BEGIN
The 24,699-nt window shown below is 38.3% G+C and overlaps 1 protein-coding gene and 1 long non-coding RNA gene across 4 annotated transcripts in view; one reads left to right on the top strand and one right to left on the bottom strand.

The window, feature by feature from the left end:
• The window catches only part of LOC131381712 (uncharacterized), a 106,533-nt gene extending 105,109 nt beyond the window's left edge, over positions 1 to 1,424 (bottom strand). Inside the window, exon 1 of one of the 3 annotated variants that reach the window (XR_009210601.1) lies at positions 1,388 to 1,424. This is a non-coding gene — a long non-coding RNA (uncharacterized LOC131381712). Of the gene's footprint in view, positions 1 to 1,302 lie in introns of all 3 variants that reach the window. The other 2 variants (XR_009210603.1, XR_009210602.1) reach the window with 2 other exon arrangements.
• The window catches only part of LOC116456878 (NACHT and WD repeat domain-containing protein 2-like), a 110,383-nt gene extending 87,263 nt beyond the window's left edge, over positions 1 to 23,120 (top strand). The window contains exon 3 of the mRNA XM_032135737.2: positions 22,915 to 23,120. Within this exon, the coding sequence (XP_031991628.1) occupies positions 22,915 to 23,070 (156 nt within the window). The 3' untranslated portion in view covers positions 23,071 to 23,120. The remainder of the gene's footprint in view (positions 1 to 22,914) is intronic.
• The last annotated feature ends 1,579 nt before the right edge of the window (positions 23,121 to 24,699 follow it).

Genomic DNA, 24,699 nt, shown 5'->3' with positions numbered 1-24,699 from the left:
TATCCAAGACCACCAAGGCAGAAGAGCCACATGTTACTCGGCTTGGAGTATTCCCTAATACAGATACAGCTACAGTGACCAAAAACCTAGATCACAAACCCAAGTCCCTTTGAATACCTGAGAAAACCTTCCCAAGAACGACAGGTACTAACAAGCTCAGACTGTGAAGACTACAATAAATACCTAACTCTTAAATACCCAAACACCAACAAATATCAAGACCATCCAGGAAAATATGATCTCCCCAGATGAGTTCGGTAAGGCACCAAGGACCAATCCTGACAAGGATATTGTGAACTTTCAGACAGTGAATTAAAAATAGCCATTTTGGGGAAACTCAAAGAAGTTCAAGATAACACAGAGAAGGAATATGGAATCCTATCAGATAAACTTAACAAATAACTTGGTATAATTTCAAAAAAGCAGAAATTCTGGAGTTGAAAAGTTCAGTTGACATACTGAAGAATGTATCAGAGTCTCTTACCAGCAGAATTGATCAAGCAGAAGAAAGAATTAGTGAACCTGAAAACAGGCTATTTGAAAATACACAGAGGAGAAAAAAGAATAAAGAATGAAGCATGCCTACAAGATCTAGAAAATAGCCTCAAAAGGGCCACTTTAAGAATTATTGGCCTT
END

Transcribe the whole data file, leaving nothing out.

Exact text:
The 24,699-nt window shown below is 38.3% G+C and overlaps 1 protein-coding gene and 1 long non-coding RNA gene across 4 annotated transcripts in view; one reads left to right on the top strand and one right to left on the bottom strand.

The window, feature by feature from the left end:
• The window catches only part of LOC131381712 (uncharacterized), a 106,533-nt gene extending 105,109 nt beyond the window's left edge, over positions 1 to 1,424 (bottom strand). Inside the window, exon 1 of one of the 3 annotated variants that reach the window (XR_009210601.1) lies at positions 1,388 to 1,424. This is a non-coding gene — a long non-coding RNA (uncharacterized LOC131381712). Of the gene's footprint in view, positions 1 to 1,302 lie in introns of all 3 variants that reach the window. The other 2 variants (XR_009210603.1, XR_009210602.1) reach the window with 2 other exon arrangements.
• The window catches only part of LOC116456878 (NACHT and WD repeat domain-containing protein 2-like), a 110,383-nt gene extending 87,263 nt beyond the window's left edge, over positions 1 to 23,120 (top strand). The window contains exon 3 of the mRNA XM_032135737.2: positions 22,915 to 23,120. Within this exon, the coding sequence (XP_031991628.1) occupies positions 22,915 to 23,070 (156 nt within the window). The 3' untranslated portion in view covers positions 23,071 to 23,120. The remainder of the gene's footprint in view (positions 1 to 22,914) is intronic.
• The last annotated feature ends 1,579 nt before the right edge of the window (positions 23,121 to 24,699 follow it).

Genomic DNA, 24,699 nt, shown 5'->3' with positions numbered 1-24,699 from the left:
TATCCAAGACCACCAAGGCAGAAGAGCCACATGTTACTCGGCTTGGAGTATTCCCTAATACAGATACAGCTACAGTGACCAAAAACCTAGATCACAAACCCAAGTCCCTTTGAATACCTGAGAAAACCTTCCCAAGAACGACAGGTACTAACAAGCTCAGACTGTGAAGACTACAATAAATACCTAACTCTTAAATACCCAAACACCAACAAATATCAAGACCATCCAGGAAAATATGATCTCCCCAGATGAGTTCGGTAAGGCACCAAGGACCAATCCTGACAAGGATATTGTGAACTTTCAGACAGTGAATTAAAAATAGCCATTTTGGGGAAACTCAAAGAAGTTCAAGATAACACAGAGAAGGAATATGGAATCCTATCAGATAAACTTAACAAATAACTTGGTATAATTTCAAAAAAGCAGAAATTCTGGAGTTGAAAAGTTCAGTTGACATACTGAAGAATGTATCAGAGTCTCTTACCAGCAGAATTGATCAAGCAGAAGAAAGAATTAGTGAACCTGAAAACAGGCTATTTGAAAATACACAGAGGAGAAAAAAGAATAAAGAATGAAGCATGCCTACAAGATCTAGAAAATAGCCTCAAAAGGGCCACTTTAAGAATTATTGGCCTT